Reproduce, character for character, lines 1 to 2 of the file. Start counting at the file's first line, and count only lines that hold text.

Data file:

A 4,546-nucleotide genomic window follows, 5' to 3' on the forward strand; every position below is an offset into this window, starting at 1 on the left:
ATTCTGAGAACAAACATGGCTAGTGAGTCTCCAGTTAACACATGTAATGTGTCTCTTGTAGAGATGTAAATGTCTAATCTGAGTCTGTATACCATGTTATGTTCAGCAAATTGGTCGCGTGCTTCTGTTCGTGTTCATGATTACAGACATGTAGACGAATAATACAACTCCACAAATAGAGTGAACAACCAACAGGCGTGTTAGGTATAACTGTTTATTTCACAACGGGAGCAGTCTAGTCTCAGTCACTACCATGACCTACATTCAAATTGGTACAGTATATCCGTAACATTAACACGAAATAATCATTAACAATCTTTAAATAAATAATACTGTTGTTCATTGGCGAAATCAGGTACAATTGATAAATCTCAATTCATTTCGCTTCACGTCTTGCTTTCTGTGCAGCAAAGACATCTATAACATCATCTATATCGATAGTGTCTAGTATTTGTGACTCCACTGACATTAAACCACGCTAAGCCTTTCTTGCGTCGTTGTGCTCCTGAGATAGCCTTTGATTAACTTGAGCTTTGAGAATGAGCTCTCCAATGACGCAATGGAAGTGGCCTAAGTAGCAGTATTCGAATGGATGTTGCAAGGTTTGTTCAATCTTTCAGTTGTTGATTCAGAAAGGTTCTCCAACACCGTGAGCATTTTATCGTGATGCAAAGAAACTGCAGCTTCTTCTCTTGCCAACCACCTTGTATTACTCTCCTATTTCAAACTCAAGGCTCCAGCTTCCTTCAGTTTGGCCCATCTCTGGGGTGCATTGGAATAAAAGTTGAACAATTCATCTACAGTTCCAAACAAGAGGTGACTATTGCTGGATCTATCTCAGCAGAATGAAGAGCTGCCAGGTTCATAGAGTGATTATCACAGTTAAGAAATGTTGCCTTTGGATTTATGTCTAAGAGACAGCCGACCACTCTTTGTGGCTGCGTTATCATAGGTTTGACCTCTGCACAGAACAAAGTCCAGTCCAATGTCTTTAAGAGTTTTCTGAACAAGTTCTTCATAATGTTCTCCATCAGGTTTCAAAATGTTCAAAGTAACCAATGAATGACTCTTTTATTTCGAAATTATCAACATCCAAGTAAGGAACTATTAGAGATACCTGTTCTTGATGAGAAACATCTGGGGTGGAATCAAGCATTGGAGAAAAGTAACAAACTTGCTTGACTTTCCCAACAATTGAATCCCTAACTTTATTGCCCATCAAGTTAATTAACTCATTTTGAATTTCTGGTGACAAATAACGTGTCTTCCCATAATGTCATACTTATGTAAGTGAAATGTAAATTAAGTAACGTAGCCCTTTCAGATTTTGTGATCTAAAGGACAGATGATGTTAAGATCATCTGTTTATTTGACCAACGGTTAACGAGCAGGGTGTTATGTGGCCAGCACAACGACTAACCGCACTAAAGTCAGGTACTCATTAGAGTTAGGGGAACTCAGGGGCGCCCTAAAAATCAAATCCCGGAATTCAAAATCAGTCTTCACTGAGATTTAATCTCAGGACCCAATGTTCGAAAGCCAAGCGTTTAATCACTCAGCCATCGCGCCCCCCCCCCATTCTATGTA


A 4,546-nucleotide genomic window follows, 5' to 3' on the forward strand; every position below is an offset into this window, starting at 1 on the left:
ATTCTGAGAACAAACATGGCTAGTGAGTCTCCAGTTAACACATGTAATGTGTCTCTTGTAGAGATGTAAATGTCTAATCTGAGTCTGTATACCATGTTATGTTCAGCAAATTGGTCGCGTGCTTCTGTTCGTGTTCATGATTACAGACATGTAGACGAATAATACAACTCCACAAATAGAGTGAACAACCAACAGGCGTGTTAGGTATAACTGTTTATTTCACAACGGGAGCAGTCTAGTCTCAGTCACTACCATGACCTACATTCAAATTGGTACAGTATATCCGTAACATTAACACGAAATAATCATTAACAATCTTTAAATAAATAATACTGTTGTTCATTGGCGAAATCAGGTACAATTGATAAATCTCAATTCATTTCGCTTCACGTCTTGCTTTCTGTGCAGCAAAGACATCTATAACATCATCTATATCGATAGTGTCTAGTATTTGTGACTCCACTGACATTAAACCACGCTAAGCCTTTCTTGCGTCGTTGTGCTCCTGAGATAGCCTTTGATTAACTTGAGCTTTGAGAATGAGCTCTCCAATGACGCAATGGAAGTGGCCTAAGTAGCAGTATTCGAATGGATGTTGCAAGGTTTGTTCAATCTTTCAGTTGTTGATTCAGAAAGGTTCTCCAACACCGTGAGCATTTTATCGTGATGCAAAGAAACTGCAGCTTCTTCTCTTGCCAACCACCTTGTATTACTCTCCTATTTCAAACTCAAGGCTCCAGCTTCCTTCAGTTTGGCCCATCTCTGGGGTGCATTGGAATAAAAGTTGAACAATTCATCTACAGTTCCAAACAAGAGGTGACTATTGCTGGATCTATCTCAGCAGAATGAAGAGCTGCCAGGTTCATAGAGTGATTATCACAGTTAAGAAATGTTGCCTTTGGATTTATGTCTAAGAGACAGCCGACCACTCTTTGTGGCTGCGTTATCATAGGTTTGACCTCTGCACAGAACAAAGTCCAGTCCAATGTCTTTAAGAGTTTTCTGAACAAGTTCTTCATAATGTTCTCCATCAGGTTTCAAAATGTTCAAAGTAACCAATGAATGACTCTTTTATTTCGAAATTATCAACATCCAAGTAAGGAACTATTAGAGATACCTGTTCTTGATGAGAAACATCTGGGGTGGAATCAAGCATTGGAGAAAAGTAACAAACTTGCTTGACTTTCCCAACAATTGAATCCCTAACTTTATTGCCCATCAAGTTAATTAACTCATTTTGAATTTCTGGTGACAAATAACGTGTCTTCCCATAATGTCATACTTATGTAAGTGAAATGTAAATTAAGTAACGTAGCCCTTTCAGATTTTGTGATCTAAAGGACAGATGATGTTAAGATCATCTGTTTATTTGACCAACGGTTAACGAGCAGGGTGTTATGTGGCCAGCACAACGACTAACCGCACTAAAGTCAGGTACTCATTAGAGTTAGGGGAACTCAGGGGCGCCCTAAAAATCAAATCCCGGAATTCAAAATCAGTCTTCACTGAGATTTAATCTCAGGACCCAATGTTCGAAAGCCAAGCGTTTAATCACTCAGCCATCGCGCCCCCCCCCCATTCTATGTA